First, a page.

If the first half of the film is basically a comic presentation of “heroism,” the second—although displaying comic moments—is basically tragic. In “Ostinato Lugubre” two recently captured Polish officers are introduced in a POW barracks where most of the officers have been imprisoned for several years, having lost nearly all sense of morale, some of them such as Zak (Józef Kostecki) having become almost insane. The only thing that seeming keeps him alive is that his best friend, Lt. Zawistowski, has apparently been able to escape from the prison, standing for all of the prisoners as symbol of heroic possibility.

     Some of the detained officers remain devoted to military protocol, ostracizing men like Zak, who with ridiculous rules and punishments (Zak is divvied out less food than the others), until, fed up with the posturing his these fellow prisoners, that he walks through the bales of barbed wire which serves as the camp retainer. Two women, however, quickly, gather him up and bring him back to the prison gates. Unable to bear the company of those around him, Zak retreats into a small cubicle made from a container sent through the Geneva Convention to the prisoners.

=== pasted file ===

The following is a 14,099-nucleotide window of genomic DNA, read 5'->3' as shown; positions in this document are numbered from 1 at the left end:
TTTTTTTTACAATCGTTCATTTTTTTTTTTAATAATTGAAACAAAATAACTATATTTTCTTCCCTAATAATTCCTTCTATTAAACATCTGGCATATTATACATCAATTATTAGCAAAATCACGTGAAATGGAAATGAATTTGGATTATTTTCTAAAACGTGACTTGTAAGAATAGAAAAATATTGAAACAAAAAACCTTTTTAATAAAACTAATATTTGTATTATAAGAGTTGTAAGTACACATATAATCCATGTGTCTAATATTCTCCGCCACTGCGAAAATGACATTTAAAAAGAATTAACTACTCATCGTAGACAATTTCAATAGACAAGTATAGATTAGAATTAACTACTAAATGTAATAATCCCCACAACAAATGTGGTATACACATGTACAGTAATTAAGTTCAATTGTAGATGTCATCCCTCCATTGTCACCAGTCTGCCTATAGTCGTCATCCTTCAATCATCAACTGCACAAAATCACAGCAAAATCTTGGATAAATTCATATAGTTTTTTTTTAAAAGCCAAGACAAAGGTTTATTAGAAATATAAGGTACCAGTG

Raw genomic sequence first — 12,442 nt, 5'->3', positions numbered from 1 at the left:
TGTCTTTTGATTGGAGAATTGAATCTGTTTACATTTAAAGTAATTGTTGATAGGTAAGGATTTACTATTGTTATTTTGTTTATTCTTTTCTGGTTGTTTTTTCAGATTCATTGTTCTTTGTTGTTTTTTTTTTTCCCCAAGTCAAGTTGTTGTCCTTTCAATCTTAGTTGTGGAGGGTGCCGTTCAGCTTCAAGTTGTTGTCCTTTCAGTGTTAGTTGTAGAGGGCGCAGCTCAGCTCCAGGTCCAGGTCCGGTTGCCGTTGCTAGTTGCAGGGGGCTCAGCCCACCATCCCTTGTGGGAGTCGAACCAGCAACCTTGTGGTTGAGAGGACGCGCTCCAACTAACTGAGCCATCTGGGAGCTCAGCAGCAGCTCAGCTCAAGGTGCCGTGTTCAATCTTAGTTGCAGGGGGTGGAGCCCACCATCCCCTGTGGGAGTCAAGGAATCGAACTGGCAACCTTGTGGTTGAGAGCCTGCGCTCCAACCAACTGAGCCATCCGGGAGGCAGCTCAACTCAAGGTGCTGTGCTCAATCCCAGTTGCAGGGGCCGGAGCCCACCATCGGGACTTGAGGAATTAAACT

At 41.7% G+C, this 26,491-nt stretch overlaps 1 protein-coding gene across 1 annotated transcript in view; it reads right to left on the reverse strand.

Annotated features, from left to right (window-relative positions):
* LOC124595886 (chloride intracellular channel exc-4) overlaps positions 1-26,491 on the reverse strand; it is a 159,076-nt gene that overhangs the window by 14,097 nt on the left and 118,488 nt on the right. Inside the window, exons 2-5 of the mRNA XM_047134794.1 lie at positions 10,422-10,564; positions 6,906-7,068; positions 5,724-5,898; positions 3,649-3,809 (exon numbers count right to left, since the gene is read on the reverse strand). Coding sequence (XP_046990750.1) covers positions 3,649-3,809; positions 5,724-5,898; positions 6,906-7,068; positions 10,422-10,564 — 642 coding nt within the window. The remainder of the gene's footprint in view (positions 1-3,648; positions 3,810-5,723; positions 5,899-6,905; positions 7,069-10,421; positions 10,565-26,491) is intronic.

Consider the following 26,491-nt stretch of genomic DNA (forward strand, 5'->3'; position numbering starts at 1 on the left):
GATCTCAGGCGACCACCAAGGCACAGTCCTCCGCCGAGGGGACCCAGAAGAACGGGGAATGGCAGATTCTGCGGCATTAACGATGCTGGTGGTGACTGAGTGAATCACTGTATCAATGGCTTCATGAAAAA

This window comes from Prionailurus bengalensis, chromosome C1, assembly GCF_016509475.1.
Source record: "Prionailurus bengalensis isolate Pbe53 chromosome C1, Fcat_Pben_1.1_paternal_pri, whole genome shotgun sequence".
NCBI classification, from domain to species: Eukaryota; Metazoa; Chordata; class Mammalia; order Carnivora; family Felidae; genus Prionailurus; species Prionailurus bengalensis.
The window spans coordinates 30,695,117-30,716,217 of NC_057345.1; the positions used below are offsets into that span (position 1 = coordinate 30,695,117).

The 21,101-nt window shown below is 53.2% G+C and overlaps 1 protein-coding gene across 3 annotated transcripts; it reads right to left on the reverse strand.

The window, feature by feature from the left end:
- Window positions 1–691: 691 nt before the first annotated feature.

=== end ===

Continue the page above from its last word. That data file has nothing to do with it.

One might be tempted to compare this short film to Billy Wilder’s Nazi prison tale, Stalag 17, except that Munk and his writer, Jerzy Stefan Strawiński have drained almost any humor from their tale and have refused to portray the imprisoners as buffoons. In fact, we hardly see the Nazis, since the prisoners suffer more from the pettiness and posturing of their peers than brutality of the Germans. Although, as in the Wilder film, one prisoner receives a large store of rations, rather than selling them as Sargeant Sefton might, he greedily attempts to eat them all at one sitting, becoming sick in the process.